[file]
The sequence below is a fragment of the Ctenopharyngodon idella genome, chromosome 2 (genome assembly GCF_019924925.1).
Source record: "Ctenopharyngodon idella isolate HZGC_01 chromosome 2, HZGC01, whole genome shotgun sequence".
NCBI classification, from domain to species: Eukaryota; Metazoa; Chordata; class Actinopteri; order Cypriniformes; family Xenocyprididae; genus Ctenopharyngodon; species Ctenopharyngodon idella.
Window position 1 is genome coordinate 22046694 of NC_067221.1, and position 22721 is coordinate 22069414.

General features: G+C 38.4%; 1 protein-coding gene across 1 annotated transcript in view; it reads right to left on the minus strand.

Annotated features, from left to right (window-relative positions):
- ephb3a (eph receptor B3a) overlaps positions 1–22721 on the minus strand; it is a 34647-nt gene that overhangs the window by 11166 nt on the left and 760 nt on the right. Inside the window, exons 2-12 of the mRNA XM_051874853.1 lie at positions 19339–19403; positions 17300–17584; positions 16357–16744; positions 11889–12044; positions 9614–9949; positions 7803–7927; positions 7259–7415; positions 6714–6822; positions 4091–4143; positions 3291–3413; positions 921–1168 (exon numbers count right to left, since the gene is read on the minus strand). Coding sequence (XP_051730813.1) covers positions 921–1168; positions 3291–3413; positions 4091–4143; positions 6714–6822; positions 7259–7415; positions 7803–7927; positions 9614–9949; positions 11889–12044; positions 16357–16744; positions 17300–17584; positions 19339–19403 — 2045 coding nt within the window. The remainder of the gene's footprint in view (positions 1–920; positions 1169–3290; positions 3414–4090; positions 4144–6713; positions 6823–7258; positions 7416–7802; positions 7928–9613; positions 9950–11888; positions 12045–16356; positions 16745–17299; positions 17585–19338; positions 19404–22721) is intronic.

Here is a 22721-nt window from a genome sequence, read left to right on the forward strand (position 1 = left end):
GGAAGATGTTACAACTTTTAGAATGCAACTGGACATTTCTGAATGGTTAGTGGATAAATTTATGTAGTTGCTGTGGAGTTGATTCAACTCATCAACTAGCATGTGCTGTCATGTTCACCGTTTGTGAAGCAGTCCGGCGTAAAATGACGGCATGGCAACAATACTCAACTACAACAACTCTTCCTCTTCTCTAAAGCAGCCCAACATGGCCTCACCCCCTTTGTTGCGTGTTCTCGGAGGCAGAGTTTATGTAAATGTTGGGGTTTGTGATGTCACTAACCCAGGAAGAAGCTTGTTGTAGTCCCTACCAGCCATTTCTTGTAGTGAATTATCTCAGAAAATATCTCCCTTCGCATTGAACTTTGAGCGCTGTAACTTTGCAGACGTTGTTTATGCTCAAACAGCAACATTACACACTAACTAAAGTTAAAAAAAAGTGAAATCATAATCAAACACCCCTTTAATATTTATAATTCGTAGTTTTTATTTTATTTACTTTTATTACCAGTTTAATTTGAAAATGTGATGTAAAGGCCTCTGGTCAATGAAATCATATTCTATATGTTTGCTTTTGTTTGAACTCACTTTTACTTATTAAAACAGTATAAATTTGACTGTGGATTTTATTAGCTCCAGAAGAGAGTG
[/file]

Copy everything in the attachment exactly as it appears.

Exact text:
The sequence below is a fragment of the Ctenopharyngodon idella genome, chromosome 2 (genome assembly GCF_019924925.1).
Source record: "Ctenopharyngodon idella isolate HZGC_01 chromosome 2, HZGC01, whole genome shotgun sequence".
NCBI classification, from domain to species: Eukaryota; Metazoa; Chordata; class Actinopteri; order Cypriniformes; family Xenocyprididae; genus Ctenopharyngodon; species Ctenopharyngodon idella.
Window position 1 is genome coordinate 22046694 of NC_067221.1, and position 22721 is coordinate 22069414.

General features: G+C 38.4%; 1 protein-coding gene across 1 annotated transcript in view; it reads right to left on the minus strand.

Annotated features, from left to right (window-relative positions):
- ephb3a (eph receptor B3a) overlaps positions 1–22721 on the minus strand; it is a 34647-nt gene that overhangs the window by 11166 nt on the left and 760 nt on the right. Inside the window, exons 2-12 of the mRNA XM_051874853.1 lie at positions 19339–19403; positions 17300–17584; positions 16357–16744; positions 11889–12044; positions 9614–9949; positions 7803–7927; positions 7259–7415; positions 6714–6822; positions 4091–4143; positions 3291–3413; positions 921–1168 (exon numbers count right to left, since the gene is read on the minus strand). Coding sequence (XP_051730813.1) covers positions 921–1168; positions 3291–3413; positions 4091–4143; positions 6714–6822; positions 7259–7415; positions 7803–7927; positions 9614–9949; positions 11889–12044; positions 16357–16744; positions 17300–17584; positions 19339–19403 — 2045 coding nt within the window. The remainder of the gene's footprint in view (positions 1–920; positions 1169–3290; positions 3414–4090; positions 4144–6713; positions 6823–7258; positions 7416–7802; positions 7928–9613; positions 9950–11888; positions 12045–16356; positions 16745–17299; positions 17585–19338; positions 19404–22721) is intronic.

Here is a 22721-nt window from a genome sequence, read left to right on the forward strand (position 1 = left end):
GGAAGATGTTACAACTTTTAGAATGCAACTGGACATTTCTGAATGGTTAGTGGATAAATTTATGTAGTTGCTGTGGAGTTGATTCAACTCATCAACTAGCATGTGCTGTCATGTTCACCGTTTGTGAAGCAGTCCGGCGTAAAATGACGGCATGGCAACAATACTCAACTACAACAACTCTTCCTCTTCTCTAAAGCAGCCCAACATGGCCTCACCCCCTTTGTTGCGTGTTCTCGGAGGCAGAGTTTATGTAAATGTTGGGGTTTGTGATGTCACTAACCCAGGAAGAAGCTTGTTGTAGTCCCTACCAGCCATTTCTTGTAGTGAATTATCTCAGAAAATATCTCCCTTCGCATTGAACTTTGAGCGCTGTAACTTTGCAGACGTTGTTTATGCTCAAACAGCAACATTACACACTAACTAAAGTTAAAAAAAAGTGAAATCATAATCAAACACCCCTTTAATATTTATAATTCGTAGTTTTTATTTTATTTACTTTTATTACCAGTTTAATTTGAAAATGTGATGTAAAGGCCTCTGGTCAATGAAATCATATTCTATATGTTTGCTTTTGTTTGAACTCACTTTTACTTATTAAAACAGTATAAATTTGACTGTGGATTTTATTAGCTCCAGAAGAGAGTG